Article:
Said kid then had to be smart enough to interpret the hieroglyphics and dexterous enough to twist and turn the Cube until those small pieces magically fell into their correct location.

Finally armed with supreme knowledge, that kid then had to be willing to teach others.

In the 2020s, that bottleneck on knowledge has been opened wide; that elusive paperback has been converted into thousands of how-to videos on YouTube.

The Rubik’s Cube has more than 43 quadrillion combinations. When your average punter (me included) tries to solve it, they attempt to do so one side at a time. They will solve the white side, and then try to solve the red side. That route doesn’t work.

Instead, there are algorithms – that’s how dedicated ‘Cubers’ refer to a sequence of moves – that are applied to solve the Cube in stages. The recommended method for beginners is to solve the cube layer by layer, which is done in seven steps.

It took about two hours of searching the internet for me to solve the Cube for the first time ever: watching videos, trying a technique, failing and trying again until I eventually succeeded.

Norming – searching for the ‘best’ solution

The best solution is the one that is most fit for the intended purpose.

Solving the Cube for the first time in 35 years didn’t give me the feeling of victory I was hoping for. I was happy and surprised, but I didn’t feel like I had conquered it. I wanted to be able to do it efficiently.

My exploration during this stage of the learning process became more purpose-driven than in the first.

One thing I learned from watching Cuber videos is that each person has their own nuanced techniques and algorithms. There are an overwhelming number of options for completing each stage of the solution.

It would have been so easy to head down rabbit holes or get stuck in loops of unproductive effort trying all the different techniques. Having a clear purpose during this phase keeps me progressing forward.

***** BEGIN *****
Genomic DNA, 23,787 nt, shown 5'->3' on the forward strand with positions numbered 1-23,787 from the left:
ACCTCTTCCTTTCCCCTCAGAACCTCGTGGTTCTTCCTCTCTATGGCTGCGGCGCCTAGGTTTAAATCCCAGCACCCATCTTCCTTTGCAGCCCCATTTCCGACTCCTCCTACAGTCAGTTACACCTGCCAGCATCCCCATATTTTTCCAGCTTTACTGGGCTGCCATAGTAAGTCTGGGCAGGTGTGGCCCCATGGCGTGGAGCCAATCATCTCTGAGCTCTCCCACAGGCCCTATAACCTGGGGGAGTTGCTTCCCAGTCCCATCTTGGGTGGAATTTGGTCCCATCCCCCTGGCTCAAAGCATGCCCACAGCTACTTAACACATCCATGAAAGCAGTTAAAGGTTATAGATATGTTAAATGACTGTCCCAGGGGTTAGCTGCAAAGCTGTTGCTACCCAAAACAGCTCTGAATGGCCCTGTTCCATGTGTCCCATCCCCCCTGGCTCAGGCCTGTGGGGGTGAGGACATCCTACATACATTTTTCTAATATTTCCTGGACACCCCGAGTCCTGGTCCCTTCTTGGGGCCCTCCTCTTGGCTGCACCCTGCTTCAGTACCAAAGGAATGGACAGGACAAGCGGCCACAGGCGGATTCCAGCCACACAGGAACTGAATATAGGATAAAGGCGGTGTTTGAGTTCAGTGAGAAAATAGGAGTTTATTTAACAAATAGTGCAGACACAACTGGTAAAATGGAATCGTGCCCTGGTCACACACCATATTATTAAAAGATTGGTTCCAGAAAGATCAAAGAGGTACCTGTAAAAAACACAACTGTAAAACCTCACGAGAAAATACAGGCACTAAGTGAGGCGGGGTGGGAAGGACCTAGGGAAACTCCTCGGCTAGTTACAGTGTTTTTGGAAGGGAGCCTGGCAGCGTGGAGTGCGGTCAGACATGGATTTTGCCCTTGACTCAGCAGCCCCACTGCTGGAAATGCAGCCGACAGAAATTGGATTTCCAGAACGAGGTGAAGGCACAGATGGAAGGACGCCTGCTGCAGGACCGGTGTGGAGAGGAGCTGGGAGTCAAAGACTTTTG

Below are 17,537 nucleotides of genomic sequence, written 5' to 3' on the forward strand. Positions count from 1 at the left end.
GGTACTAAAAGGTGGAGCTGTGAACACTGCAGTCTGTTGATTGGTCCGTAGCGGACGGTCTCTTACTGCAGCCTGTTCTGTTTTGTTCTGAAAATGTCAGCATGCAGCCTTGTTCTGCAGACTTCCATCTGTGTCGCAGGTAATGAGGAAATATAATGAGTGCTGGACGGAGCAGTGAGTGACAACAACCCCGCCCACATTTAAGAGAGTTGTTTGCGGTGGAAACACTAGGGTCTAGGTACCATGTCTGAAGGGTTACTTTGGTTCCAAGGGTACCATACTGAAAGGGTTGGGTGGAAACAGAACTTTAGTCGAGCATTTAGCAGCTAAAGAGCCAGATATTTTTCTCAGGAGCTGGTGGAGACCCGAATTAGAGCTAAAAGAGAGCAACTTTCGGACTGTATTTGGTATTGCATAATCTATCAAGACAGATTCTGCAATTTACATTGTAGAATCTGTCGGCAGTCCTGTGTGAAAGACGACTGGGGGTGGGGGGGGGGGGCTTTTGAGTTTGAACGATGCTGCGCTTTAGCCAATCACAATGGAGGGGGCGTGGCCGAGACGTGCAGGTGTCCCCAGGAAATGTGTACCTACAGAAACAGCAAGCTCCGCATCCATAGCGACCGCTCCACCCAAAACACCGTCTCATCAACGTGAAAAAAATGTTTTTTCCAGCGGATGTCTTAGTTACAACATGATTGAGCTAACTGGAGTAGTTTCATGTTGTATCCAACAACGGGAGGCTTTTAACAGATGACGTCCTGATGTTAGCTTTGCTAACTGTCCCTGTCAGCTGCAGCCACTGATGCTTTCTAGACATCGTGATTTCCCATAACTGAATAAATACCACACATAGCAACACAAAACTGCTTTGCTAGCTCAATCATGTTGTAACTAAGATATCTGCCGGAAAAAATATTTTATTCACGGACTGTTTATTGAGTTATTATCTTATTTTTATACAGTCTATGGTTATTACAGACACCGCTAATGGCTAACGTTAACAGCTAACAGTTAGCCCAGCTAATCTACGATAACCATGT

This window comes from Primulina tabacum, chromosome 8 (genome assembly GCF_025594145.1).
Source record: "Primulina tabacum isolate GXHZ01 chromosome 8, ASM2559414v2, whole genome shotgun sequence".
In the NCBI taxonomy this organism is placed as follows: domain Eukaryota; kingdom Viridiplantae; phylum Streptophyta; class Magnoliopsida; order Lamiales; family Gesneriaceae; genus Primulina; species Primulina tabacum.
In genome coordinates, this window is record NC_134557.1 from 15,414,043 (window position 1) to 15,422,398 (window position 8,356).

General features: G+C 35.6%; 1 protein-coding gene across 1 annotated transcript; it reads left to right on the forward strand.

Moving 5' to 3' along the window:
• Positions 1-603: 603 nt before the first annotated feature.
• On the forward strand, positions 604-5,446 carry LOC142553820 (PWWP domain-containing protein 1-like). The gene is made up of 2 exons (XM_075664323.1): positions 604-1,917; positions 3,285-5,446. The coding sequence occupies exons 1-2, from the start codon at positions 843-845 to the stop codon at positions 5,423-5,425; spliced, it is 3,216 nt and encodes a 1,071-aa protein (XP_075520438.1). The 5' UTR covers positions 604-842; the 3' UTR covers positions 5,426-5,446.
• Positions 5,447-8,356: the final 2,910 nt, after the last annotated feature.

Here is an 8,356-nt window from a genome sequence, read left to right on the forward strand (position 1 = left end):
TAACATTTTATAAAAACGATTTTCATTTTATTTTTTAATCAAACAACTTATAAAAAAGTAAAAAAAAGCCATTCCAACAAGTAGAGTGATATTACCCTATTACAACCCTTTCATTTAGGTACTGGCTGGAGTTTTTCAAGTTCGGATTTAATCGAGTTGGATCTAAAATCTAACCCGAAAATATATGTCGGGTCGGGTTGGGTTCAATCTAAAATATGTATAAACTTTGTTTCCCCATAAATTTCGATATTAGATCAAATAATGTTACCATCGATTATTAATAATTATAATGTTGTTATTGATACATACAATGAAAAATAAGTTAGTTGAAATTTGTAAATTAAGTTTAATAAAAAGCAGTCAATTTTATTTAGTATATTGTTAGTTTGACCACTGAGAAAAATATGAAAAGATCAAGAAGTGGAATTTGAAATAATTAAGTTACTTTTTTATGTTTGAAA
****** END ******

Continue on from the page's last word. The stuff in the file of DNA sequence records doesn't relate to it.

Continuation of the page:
I looked at my process and identified the sections that felt clunky or that didn’t work every time and hunted for new solutions to those sections.

By the time I completed this phase, I had written down a process. If I gave it my total concentration, I could solve the Cube within 10 minutes, 100% of the time.

Performing – satisfaction in mastering the Cube

Since then, the fun has been in the practice – the clacking sound of my Rubik’s Cube has accompanied my morning coffee each day. I use the same method each time and mastery has come through learning how to do that method well.

I no longer look at my notes as the primary method is embedded in my memory.

I’ve learned the importance of concentration – not letting my mind wander while I’m working on the puzzle. I can see patterns within the patterns and have a better understanding of how it all works.

Now, I can reliably solve the Rubik’s Cube in under four minutes. And the clearest indication to me that I have achieved mastery of the beginner’s solution is in the behaviour of my mind – it’s getting bored and hungry to move onto the next level.